Skip to main content
first person

First Person is a daily personal piece submitted by readers. Have a story to tell? See our guidelines at

Open this photo in gallery:

Illustration by Drew Shannon

Some may remember their graduation or learning to ride a bike. My recollections are a little different. My favourite memories include completing Super Mario Galaxy by myself or hiding my handheld Nintendo 3DS from my mom when she would check on me at night, hoping she wouldn’t hear the battle music from Pokemon X crackling out of the speaker (she definitely did). I love video games. They have always been an important part of me and shaped many aspects of my personality and outlook on life.

Growing up as a creative, anxious kid with few friends, I found myself through my favourite characters and stories. I felt a sense of community with my pixelated companions – a feeling that I couldn’t seem to find anywhere else. Lacking that connection, the games I played helped me build those important memories. I controlled the character, and therefore their heroic experiences were my experiences. “I fought zombies” and “I saved a princess” are braggable life experiences for a seven year old, don’t you think? I learned valuable skills and lessons through the stories of my favourite games, too. I picked up on quick multiplication thanks to Minecraft’s inventory system and built my fine motor skills through the rapid mashing of various buttons.

Playing co-operative games with people I care about is my primary “love language.” I had never been closer to my sister than when we played games together, and helping my mom in her various Legend of Zelda battles is the height of affection for me. I have become inseparable from friends I made through online games, all of them near and dear to my heart. The act of collaborating on a joint goal or getting distracted and messing around for hours has created some of my most cherished memories. I grew closer with one of my best friends through an online game we could play together remotely, and bonded with another by getting together and playing games on my couch.

But that changed when I became a teenager. I lost that part of myself. My consoles gathered dust and I fell out of love with video games. Looking back, these few years of my life I affectionately refer to as “the Dark Times” and often spoken in an unusually serious voice. As a teen, I bounced between movie franchises and television shows to fill the mysterious void I felt, because I was still painfully unaware of how much video games made up my identity. I kick myself for this now, because I was oblivious to a video game golden age when I was 13 while removed from the community. It still haunts me to this day, knowing that I was watching television shows I didn’t connect to instead of buying new releases of some of my favourite video games. I still spent most of my time by myself, only without the comforting presence of a controller in my hand.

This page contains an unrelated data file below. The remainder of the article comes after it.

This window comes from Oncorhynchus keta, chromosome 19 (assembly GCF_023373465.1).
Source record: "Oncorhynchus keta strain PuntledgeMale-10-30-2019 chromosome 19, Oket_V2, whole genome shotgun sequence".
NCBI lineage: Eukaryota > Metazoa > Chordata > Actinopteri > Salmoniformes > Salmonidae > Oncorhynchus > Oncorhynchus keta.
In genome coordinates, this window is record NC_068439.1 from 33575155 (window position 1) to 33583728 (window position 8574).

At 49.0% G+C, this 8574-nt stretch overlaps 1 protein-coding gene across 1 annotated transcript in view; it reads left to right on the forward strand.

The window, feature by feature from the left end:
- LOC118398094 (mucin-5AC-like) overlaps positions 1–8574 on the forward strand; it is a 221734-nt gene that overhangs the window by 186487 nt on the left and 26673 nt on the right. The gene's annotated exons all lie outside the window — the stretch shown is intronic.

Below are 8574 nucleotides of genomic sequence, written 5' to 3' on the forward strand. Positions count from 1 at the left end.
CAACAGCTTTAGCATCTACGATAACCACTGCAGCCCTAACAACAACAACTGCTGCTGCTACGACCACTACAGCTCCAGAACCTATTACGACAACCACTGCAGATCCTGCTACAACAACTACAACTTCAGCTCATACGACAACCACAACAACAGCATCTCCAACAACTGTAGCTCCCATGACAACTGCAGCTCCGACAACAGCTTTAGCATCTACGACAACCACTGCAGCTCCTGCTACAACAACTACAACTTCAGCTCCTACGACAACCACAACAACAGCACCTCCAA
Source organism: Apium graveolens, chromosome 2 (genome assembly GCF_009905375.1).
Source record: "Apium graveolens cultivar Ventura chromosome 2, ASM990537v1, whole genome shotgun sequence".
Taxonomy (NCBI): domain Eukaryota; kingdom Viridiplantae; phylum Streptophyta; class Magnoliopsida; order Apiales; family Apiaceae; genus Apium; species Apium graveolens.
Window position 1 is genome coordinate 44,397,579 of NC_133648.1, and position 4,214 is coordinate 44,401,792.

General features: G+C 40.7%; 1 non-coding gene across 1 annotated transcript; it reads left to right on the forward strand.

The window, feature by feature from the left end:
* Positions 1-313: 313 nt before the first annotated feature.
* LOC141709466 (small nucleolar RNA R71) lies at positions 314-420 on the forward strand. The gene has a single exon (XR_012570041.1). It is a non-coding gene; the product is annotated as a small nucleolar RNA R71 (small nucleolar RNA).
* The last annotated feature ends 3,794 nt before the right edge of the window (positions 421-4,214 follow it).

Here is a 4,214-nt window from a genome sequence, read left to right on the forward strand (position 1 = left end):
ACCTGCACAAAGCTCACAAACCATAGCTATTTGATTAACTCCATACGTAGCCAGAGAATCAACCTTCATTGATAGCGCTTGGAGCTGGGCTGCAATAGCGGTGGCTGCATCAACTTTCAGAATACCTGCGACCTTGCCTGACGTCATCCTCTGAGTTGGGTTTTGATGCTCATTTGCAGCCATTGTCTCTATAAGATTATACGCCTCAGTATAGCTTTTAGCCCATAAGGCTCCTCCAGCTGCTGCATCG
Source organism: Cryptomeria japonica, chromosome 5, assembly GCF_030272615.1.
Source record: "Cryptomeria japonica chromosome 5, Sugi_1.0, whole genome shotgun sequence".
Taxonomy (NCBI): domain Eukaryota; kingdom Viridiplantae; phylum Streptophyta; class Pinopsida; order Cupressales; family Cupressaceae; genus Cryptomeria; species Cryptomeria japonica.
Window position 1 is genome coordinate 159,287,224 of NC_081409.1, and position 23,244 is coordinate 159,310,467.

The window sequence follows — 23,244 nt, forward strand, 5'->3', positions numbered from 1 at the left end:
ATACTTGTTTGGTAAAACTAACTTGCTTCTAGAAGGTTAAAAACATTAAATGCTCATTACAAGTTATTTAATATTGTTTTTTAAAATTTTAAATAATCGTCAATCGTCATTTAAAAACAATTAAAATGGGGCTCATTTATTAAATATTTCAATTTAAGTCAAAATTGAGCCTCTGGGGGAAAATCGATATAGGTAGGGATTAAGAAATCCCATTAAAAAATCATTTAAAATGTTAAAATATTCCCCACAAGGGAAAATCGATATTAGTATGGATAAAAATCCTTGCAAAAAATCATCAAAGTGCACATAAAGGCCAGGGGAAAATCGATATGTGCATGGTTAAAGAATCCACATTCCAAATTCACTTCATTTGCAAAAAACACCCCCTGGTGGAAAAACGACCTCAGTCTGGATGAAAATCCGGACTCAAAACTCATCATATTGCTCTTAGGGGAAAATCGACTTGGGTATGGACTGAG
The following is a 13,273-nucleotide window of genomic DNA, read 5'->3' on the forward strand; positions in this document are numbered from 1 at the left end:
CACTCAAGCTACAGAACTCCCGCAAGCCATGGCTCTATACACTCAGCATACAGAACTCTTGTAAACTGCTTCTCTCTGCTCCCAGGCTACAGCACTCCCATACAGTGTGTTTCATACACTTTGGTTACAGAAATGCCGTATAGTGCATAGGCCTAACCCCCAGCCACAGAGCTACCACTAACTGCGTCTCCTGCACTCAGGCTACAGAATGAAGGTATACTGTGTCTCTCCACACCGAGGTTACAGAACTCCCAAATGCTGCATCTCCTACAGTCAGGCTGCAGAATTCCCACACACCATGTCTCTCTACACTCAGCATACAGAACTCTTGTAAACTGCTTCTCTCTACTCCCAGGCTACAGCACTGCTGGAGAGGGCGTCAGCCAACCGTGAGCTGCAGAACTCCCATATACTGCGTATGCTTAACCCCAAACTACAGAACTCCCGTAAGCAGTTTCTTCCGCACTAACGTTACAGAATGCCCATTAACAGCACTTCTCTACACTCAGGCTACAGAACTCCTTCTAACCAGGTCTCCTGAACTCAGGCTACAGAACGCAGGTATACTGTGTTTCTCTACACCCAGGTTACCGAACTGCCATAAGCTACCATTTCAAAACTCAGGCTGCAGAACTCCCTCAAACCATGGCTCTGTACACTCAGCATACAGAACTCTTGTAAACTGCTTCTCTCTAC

Then, one day, while scrolling through endless YouTube content, I became intrigued by a video of someone showcasing a newly released game. I had vaguely heard of Resident Evil, so I pressed play. At once I was fully enveloped by the beauty of the medium again. I watched someone play through every other recent game in the franchise that I could find, and felt a longing to play any one of them myself. I hadn’t felt that drive in a long time.

A year later, I bought a PlayStation 4 gaming system for myself at Christmas. Playing Resident Evil brought back a rush I hadn’t felt in years. I craved it, and didn’t want to let it go. I picked up three versions of the game series and didn’t put my new controller down for two weeks. Relearning where the buttons were felt like learning to breathe again.

Opinion: The joy of reconnecting with my past self through 1990s video games

I have always been a creative person and video games are by far the most important artistic medium in my life. The ability to engage in a story by progressing through it with my own actions fully envelops me. Good protagonists feel like an extension of the player, and a great story allows me to live experiences through others’ eyes. My favourite childhood games have the familiarity of close friends; those I could go years without speaking to, run into on the street, and pick up the conversation like no time had elapsed.

As a young adult, I continue to create beloved memories with video games. I feel a decade younger when a new anticipated game comes out and it’s a borderline sacred experience for me when I go to the store on release day to get my own copy. The joy that video games spark in me is unlike any other, and I am so thankful that I have this piece of me back.

Video games will always be an important influence on my life and I plan to create them for a living. The medium created who I am today, one online world at a time.

Jamee Myers lives in Fort Erie, Ont.

AI learns to outsmart humans in video games – and real life